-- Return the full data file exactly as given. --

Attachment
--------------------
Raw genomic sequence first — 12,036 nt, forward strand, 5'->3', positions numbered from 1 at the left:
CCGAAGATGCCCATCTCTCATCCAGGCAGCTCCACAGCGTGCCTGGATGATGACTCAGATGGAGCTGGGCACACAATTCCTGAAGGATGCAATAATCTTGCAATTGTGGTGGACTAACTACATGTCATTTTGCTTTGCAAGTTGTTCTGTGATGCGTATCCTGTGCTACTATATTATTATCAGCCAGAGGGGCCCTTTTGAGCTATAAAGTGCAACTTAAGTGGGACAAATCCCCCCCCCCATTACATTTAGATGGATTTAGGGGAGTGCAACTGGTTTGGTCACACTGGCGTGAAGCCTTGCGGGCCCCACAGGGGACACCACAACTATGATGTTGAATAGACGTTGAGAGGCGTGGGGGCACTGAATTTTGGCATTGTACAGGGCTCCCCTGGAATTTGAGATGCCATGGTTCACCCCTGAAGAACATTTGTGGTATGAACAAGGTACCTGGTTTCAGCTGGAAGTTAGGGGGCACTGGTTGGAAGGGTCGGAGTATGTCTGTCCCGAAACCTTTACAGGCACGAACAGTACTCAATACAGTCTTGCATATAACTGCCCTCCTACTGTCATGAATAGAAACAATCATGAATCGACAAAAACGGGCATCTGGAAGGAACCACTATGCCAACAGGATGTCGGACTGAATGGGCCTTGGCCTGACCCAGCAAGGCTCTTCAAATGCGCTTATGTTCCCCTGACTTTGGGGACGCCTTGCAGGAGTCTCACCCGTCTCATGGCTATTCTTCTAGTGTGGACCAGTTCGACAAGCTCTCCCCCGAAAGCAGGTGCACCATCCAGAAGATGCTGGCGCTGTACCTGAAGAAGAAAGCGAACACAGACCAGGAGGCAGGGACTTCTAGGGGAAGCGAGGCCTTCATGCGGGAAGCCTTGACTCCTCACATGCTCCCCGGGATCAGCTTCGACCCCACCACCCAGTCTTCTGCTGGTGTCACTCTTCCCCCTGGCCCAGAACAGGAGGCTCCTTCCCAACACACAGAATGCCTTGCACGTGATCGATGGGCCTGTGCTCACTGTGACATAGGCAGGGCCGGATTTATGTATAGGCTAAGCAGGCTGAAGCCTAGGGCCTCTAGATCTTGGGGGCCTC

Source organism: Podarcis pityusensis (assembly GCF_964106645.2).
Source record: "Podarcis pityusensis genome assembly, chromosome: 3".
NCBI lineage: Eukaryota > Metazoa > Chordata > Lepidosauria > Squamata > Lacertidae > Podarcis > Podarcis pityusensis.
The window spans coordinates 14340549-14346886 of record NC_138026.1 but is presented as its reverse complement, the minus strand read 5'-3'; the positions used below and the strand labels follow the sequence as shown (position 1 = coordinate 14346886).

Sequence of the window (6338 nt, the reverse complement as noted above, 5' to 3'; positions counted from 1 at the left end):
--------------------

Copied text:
Raw genomic sequence first — 12,036 nt, forward strand, 5'->3', positions numbered from 1 at the left:
CCGAAGATGCCCATCTCTCATCCAGGCAGCTCCACAGCGTGCCTGGATGATGACTCAGATGGAGCTGGGCACACAATTCCTGAAGGATGCAATAATCTTGCAATTGTGGTGGACTAACTACATGTCATTTTGCTTTGCAAGTTGTTCTGTGATGCGTATCCTGTGCTACTATATTATTATCAGCCAGAGGGGCCCTTTTGAGCTATAAAGTGCAACTTAAGTGGGACAAATCCCCCCCCCCATTACATTTAGATGGATTTAGGGGAGTGCAACTGGTTTGGTCACACTGGCGTGAAGCCTTGCGGGCCCCACAGGGGACACCACAACTATGATGTTGAATAGACGTTGAGAGGCGTGGGGGCACTGAATTTTGGCATTGTACAGGGCTCCCCTGGAATTTGAGATGCCATGGTTCACCCCTGAAGAACATTTGTGGTATGAACAAGGTACCTGGTTTCAGCTGGAAGTTAGGGGGCACTGGTTGGAAGGGTCGGAGTATGTCTGTCCCGAAACCTTTACAGGCACGAACAGTACTCAATACAGTCTTGCATATAACTGCCCTCCTACTGTCATGAATAGAAACAATCATGAATCGACAAAAACGGGCATCTGGAAGGAACCACTATGCCAACAGGATGTCGGACTGAATGGGCCTTGGCCTGACCCAGCAAGGCTCTTCAAATGCGCTTATGTTCCCCTGACTTTGGGGACGCCTTGCAGGAGTCTCACCCGTCTCATGGCTATTCTTCTAGTGTGGACCAGTTCGACAAGCTCTCCCCCGAAAGCAGGTGCACCATCCAGAAGATGCTGGCGCTGTACCTGAAGAAGAAAGCGAACACAGACCAGGAGGCAGGGACTTCTAGGGGAAGCGAGGCCTTCATGCGGGAAGCCTTGACTCCTCACATGCTCCCCGGGATCAGCTTCGACCCCACCACCCAGTCTTCTGCTGGTGTCACTCTTCCCCCTGGCCCAGAACAGGAGGCTCCTTCCCAACACACAGAATGCCTTGCACGTGATCGATGGGCCTGTGCTCACTGTGACATAGGCAGGGCCGGATTTATGTATAGGCTAAGCAGGCTGAAGCCTAGGGCCTCTAGATCTTGGGGGCCTC

Source organism: Podarcis pityusensis (assembly GCF_964106645.2).
Source record: "Podarcis pityusensis genome assembly, chromosome: 3".
NCBI lineage: Eukaryota > Metazoa > Chordata > Lepidosauria > Squamata > Lacertidae > Podarcis > Podarcis pityusensis.
The window spans coordinates 14340549-14346886 of record NC_138026.1 but is presented as its reverse complement, the minus strand read 5'-3'; the positions used below and the strand labels follow the sequence as shown (position 1 = coordinate 14346886).

Sequence of the window (6338 nt, the reverse complement as noted above, 5' to 3'; positions counted from 1 at the left end):